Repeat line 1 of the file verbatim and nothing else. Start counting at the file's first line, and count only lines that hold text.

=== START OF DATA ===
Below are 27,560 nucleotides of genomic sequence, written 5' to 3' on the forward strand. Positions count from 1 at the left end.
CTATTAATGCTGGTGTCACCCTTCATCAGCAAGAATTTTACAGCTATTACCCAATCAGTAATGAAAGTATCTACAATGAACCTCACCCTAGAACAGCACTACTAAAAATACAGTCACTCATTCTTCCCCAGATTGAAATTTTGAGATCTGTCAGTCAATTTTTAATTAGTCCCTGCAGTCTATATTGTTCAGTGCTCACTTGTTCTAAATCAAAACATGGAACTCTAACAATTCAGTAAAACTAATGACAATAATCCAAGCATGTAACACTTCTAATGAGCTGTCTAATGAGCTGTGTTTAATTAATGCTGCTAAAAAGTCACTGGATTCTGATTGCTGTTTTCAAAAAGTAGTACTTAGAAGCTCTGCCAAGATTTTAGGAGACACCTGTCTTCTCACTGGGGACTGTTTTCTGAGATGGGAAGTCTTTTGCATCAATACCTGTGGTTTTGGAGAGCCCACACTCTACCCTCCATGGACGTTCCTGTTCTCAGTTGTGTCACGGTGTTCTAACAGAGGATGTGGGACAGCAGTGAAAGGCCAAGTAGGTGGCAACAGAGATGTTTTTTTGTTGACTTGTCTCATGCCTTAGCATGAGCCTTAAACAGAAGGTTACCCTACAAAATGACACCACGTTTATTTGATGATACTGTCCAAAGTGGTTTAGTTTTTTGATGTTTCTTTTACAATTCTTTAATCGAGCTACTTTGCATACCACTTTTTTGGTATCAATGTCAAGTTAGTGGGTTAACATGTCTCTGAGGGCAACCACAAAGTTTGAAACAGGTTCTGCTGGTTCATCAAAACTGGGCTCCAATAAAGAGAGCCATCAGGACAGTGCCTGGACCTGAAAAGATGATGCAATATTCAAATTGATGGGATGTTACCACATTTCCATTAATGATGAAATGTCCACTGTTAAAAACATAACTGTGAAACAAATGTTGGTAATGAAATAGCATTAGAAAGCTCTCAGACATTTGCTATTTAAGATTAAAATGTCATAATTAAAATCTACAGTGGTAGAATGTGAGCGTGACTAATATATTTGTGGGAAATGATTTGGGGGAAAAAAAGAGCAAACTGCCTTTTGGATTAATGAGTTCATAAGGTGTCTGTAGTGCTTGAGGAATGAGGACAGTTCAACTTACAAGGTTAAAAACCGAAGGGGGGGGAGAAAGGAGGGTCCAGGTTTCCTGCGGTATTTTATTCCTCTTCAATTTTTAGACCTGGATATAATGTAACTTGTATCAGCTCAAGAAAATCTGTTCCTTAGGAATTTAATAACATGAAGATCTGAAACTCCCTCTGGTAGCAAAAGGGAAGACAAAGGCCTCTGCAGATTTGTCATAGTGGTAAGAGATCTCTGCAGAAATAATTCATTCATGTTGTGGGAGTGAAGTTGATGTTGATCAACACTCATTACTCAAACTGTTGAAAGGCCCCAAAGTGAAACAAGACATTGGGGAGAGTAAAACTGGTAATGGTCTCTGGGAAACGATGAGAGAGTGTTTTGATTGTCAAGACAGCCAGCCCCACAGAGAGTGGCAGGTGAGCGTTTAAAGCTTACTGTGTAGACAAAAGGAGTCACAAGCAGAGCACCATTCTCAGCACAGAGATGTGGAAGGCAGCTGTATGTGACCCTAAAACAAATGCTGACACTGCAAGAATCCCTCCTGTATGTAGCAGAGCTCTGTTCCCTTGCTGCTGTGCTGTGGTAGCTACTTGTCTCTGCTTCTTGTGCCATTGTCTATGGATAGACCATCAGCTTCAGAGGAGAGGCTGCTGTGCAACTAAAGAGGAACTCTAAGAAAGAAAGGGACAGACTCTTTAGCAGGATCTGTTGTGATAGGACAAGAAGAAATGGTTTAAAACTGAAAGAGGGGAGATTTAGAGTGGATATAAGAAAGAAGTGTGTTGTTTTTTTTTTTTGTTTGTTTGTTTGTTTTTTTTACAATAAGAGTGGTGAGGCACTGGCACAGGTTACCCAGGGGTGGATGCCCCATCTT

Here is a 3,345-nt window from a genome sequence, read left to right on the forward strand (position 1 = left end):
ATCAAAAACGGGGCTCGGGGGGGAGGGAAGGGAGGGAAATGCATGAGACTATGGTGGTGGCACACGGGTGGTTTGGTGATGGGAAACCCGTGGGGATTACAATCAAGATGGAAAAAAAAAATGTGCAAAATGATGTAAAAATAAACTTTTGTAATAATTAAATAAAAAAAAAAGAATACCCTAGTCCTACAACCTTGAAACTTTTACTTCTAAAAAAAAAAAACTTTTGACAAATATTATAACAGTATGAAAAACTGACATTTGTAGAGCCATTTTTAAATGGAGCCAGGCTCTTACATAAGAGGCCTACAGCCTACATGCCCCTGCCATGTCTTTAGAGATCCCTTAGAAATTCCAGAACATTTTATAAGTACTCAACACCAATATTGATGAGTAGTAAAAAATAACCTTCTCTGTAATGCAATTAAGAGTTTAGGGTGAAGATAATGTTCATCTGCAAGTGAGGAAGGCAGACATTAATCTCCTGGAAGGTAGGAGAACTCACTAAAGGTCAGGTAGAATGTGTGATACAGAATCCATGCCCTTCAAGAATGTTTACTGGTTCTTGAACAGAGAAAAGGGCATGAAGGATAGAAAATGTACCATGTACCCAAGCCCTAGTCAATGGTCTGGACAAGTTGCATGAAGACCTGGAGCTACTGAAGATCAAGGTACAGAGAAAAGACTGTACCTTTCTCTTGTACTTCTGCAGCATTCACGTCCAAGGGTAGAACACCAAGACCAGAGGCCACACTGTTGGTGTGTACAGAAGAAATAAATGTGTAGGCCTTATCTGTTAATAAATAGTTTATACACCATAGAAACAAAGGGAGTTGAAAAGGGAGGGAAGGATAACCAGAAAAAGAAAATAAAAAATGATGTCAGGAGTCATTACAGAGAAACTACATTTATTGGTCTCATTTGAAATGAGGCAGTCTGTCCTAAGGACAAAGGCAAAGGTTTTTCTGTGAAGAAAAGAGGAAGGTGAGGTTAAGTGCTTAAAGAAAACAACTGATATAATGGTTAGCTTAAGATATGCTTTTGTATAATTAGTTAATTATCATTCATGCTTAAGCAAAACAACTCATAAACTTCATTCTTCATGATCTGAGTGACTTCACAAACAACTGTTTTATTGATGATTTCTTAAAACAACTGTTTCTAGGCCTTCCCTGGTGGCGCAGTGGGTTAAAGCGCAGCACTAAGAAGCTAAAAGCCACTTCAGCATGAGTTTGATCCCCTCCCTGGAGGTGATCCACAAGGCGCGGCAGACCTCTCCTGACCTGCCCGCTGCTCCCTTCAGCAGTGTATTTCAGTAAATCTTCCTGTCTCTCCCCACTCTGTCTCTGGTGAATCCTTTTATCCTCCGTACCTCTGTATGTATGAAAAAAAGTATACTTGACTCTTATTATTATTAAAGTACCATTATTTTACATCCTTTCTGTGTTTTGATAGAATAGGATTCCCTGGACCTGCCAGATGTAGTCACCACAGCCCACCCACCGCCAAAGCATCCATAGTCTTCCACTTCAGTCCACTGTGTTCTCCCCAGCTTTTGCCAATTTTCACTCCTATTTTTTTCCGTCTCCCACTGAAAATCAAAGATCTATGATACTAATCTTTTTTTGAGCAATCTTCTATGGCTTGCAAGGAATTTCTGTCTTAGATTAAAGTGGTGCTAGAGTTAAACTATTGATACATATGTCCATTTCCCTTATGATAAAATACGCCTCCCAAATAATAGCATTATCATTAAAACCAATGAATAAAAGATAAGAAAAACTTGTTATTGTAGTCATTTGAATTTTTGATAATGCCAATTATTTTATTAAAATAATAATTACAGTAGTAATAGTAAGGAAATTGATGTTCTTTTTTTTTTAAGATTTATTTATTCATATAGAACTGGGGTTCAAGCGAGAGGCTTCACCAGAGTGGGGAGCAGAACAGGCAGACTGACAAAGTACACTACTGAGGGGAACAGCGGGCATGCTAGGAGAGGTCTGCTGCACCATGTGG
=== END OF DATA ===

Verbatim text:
Below are 27,560 nucleotides of genomic sequence, written 5' to 3' on the forward strand. Positions count from 1 at the left end.